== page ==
Michael L. Fine
We (Fine and collaborators) have studied various aspects of acoustic communication (sound production and hearing) in the oyster toadfish, channel catfish and several sciaenid species. Highlights include:
Our current and future emphasis will focus on understanding mechanisms of sound production, acoustic radiation and propagation of fish sounds. This information will aid in interpreting data from passive acoustics. In some species, for instance, sound frequency varies with fish size, but in others it is size independent. We have demonstrated that the toadfish advertisement call has a mildly directional pattern (several dB greater behind the fish), which correlates with its unusual heart shape (Fig. 1). Depending on the radiation of sounds from sciaenid fishes, their amplitude (a function of fish size and distance) might also vary with the fishs profile relative to the hydrophone.
Historically, the fish swimbladder has been characterized as a pulsating, resonant underwater bubble, which provides an omnidirectional (monopole) acoustical source useful in sound production and hearing. We contend that the classic beliefs about swimbladder acoustic function may not apply to all fishes. Fish sonic muscles are the fastest in vertebrates, something that does not seem necessary for exciting a resonant structure, i.e. ringing a bell or tapping a crystal wine glass. Recent work on the toadfish sonic muscle-swimbladder system provides evidence against the classic conceptions: its radiation pattern is directional, damping is rapid (Fig. 2), equivalent to an automobile shock absorber, a device that inhibits resonance, and sonic muscles drive it in an inefficient quadrupole fashion (Fig. 1) rather than as a pulsating monopole. Examination of swimbladder displacement, velocity and acceleration indicates that peak acoustic pressure occurs at the velocity maximum (Fig. 3). Therefore, rapid movement of the bladder appears to be necessary to generate an audible sound. Finally, deflating the bladder does not affect the toadfish audiogram (see Hong Yan), arguing against its classic role in audition.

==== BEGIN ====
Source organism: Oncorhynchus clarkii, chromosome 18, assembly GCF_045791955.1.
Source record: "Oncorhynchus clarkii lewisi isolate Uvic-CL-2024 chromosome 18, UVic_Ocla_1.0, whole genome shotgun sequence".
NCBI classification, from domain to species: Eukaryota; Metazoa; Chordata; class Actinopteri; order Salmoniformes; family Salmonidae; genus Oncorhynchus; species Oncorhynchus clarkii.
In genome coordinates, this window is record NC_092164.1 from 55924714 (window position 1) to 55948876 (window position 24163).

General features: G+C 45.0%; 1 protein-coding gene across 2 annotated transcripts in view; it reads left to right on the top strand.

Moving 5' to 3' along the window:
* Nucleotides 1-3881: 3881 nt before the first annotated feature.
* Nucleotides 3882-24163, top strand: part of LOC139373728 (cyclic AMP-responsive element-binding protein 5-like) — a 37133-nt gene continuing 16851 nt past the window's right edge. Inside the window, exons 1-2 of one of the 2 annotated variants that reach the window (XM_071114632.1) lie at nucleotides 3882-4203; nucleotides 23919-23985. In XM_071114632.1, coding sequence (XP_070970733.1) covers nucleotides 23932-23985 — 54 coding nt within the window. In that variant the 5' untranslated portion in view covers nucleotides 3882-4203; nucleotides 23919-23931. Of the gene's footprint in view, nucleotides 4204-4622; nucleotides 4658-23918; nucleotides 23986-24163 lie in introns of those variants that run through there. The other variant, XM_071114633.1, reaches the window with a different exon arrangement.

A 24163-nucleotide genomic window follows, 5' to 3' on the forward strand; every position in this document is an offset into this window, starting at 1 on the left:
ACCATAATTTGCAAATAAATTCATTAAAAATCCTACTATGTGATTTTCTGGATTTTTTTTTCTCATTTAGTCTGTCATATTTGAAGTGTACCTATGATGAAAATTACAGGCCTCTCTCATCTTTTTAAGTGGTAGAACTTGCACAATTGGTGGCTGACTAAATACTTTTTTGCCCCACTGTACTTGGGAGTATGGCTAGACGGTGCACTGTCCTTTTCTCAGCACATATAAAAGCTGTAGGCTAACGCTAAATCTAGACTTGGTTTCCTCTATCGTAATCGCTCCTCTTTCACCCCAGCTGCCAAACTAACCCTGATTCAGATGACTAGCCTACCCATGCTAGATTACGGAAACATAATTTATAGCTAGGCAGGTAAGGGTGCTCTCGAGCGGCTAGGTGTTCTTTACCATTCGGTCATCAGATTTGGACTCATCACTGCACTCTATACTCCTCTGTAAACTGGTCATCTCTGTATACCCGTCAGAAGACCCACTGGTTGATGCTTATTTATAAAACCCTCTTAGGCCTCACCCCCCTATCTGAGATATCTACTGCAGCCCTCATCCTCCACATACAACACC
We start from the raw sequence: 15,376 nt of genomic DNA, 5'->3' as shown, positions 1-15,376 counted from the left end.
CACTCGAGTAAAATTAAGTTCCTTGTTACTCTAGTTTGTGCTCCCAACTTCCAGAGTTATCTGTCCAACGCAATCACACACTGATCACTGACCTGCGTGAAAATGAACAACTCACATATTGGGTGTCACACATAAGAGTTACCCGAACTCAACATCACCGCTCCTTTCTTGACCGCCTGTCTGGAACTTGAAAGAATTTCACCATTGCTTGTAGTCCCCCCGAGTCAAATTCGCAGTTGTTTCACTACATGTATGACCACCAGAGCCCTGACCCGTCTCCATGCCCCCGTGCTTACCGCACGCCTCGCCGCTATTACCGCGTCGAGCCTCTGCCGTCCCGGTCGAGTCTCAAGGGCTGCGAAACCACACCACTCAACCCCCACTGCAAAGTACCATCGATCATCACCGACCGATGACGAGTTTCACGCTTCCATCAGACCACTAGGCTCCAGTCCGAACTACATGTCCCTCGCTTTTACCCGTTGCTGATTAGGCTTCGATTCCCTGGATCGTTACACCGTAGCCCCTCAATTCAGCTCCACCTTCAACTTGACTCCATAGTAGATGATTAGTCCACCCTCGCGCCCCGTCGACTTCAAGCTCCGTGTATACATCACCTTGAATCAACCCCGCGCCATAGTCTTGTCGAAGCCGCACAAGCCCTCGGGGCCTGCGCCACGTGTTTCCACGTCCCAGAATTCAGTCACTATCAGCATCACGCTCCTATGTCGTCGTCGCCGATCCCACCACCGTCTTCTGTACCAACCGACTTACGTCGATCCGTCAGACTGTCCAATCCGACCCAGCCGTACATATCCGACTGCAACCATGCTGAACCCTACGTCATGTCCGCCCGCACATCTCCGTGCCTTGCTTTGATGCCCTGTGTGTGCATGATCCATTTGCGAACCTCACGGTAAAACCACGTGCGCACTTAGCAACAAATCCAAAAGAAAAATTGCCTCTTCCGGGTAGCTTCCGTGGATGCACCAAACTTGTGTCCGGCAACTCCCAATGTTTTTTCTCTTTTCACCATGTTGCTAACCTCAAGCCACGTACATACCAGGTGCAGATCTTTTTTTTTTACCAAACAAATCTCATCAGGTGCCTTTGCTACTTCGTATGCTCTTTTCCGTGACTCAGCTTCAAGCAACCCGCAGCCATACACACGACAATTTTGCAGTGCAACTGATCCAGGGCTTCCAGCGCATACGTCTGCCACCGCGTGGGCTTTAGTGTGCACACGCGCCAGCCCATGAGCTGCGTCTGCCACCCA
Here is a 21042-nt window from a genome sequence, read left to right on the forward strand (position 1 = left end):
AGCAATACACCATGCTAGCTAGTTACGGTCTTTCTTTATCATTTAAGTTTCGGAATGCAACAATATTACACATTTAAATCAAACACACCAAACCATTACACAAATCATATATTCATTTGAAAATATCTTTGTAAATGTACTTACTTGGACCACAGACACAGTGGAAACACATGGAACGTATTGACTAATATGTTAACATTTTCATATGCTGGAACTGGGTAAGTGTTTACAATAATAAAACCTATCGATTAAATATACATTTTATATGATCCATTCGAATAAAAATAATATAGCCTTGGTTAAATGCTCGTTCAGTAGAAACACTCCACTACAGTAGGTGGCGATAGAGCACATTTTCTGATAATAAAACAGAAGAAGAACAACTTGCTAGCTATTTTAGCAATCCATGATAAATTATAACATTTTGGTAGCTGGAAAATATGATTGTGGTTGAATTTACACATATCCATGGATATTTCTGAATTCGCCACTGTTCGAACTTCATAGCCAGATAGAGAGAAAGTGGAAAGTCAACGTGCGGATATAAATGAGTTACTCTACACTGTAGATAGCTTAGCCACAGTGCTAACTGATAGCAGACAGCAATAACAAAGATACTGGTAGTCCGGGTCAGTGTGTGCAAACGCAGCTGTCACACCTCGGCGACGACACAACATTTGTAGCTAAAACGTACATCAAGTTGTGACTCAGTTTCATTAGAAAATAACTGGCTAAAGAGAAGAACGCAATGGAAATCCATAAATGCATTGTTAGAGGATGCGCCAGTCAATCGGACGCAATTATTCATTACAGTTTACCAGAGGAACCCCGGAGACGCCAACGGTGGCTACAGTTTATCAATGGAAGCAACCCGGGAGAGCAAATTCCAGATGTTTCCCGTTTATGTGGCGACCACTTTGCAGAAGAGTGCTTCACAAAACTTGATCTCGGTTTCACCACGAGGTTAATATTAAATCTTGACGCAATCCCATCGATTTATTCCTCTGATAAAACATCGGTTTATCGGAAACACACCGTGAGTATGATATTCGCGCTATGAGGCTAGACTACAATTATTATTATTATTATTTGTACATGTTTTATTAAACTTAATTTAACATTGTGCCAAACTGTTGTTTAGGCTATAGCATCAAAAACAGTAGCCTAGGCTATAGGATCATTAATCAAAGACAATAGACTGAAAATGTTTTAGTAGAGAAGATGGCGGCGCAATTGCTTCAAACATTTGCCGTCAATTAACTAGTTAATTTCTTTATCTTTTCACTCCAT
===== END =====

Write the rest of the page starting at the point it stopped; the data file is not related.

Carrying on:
It is our goal to provide similar information on species of interest for passive acoustics to aid in interpretation of calls recorded in the field.